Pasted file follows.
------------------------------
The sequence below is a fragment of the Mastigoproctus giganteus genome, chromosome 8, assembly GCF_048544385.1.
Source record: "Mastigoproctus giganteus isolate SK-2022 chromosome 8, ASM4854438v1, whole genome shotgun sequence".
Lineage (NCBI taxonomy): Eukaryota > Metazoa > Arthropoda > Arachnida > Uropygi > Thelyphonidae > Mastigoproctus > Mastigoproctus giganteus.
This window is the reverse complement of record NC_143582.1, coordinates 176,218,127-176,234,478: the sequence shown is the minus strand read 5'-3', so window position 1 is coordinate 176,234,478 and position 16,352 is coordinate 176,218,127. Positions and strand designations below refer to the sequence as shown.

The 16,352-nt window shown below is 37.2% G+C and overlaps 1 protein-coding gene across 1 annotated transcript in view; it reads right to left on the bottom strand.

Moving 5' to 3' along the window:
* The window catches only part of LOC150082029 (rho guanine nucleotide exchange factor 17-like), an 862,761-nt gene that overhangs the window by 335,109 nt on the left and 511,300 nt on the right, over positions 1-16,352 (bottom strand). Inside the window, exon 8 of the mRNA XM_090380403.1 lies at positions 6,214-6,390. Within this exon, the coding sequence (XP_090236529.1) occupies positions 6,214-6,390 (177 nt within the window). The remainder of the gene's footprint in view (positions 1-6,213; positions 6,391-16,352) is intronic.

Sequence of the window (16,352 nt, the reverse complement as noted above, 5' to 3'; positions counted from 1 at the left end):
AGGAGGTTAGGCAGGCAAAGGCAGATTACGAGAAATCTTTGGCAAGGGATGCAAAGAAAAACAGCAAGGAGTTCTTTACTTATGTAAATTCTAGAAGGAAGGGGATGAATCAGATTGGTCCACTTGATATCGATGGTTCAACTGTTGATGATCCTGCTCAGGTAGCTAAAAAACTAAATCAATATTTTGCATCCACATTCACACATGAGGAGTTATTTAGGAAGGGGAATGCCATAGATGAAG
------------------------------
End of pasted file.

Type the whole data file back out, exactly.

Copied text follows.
The sequence below is a fragment of the Mastigoproctus giganteus genome, chromosome 8, assembly GCF_048544385.1.
Source record: "Mastigoproctus giganteus isolate SK-2022 chromosome 8, ASM4854438v1, whole genome shotgun sequence".
Lineage (NCBI taxonomy): Eukaryota > Metazoa > Arthropoda > Arachnida > Uropygi > Thelyphonidae > Mastigoproctus > Mastigoproctus giganteus.
This window is the reverse complement of record NC_143582.1, coordinates 176,218,127-176,234,478: the sequence shown is the minus strand read 5'-3', so window position 1 is coordinate 176,234,478 and position 16,352 is coordinate 176,218,127. Positions and strand designations below refer to the sequence as shown.

The 16,352-nt window shown below is 37.2% G+C and overlaps 1 protein-coding gene across 1 annotated transcript in view; it reads right to left on the bottom strand.

Moving 5' to 3' along the window:
* The window catches only part of LOC150082029 (rho guanine nucleotide exchange factor 17-like), an 862,761-nt gene that overhangs the window by 335,109 nt on the left and 511,300 nt on the right, over positions 1-16,352 (bottom strand). Inside the window, exon 8 of the mRNA XM_090380403.1 lies at positions 6,214-6,390. Within this exon, the coding sequence (XP_090236529.1) occupies positions 6,214-6,390 (177 nt within the window). The remainder of the gene's footprint in view (positions 1-6,213; positions 6,391-16,352) is intronic.

Sequence of the window (16,352 nt, the reverse complement as noted above, 5' to 3'; positions counted from 1 at the left end):
AGGAGGTTAGGCAGGCAAAGGCAGATTACGAGAAATCTTTGGCAAGGGATGCAAAGAAAAACAGCAAGGAGTTCTTTACTTATGTAAATTCTAGAAGGAAGGGGATGAATCAGATTGGTCCACTTGATATCGATGGTTCAACTGTTGATGATCCTGCTCAGGTAGCTAAAAAACTAAATCAATATTTTGCATCCACATTCACACATGAGGAGTTATTTAGGAAGGGGAATGCCATAGATGAAG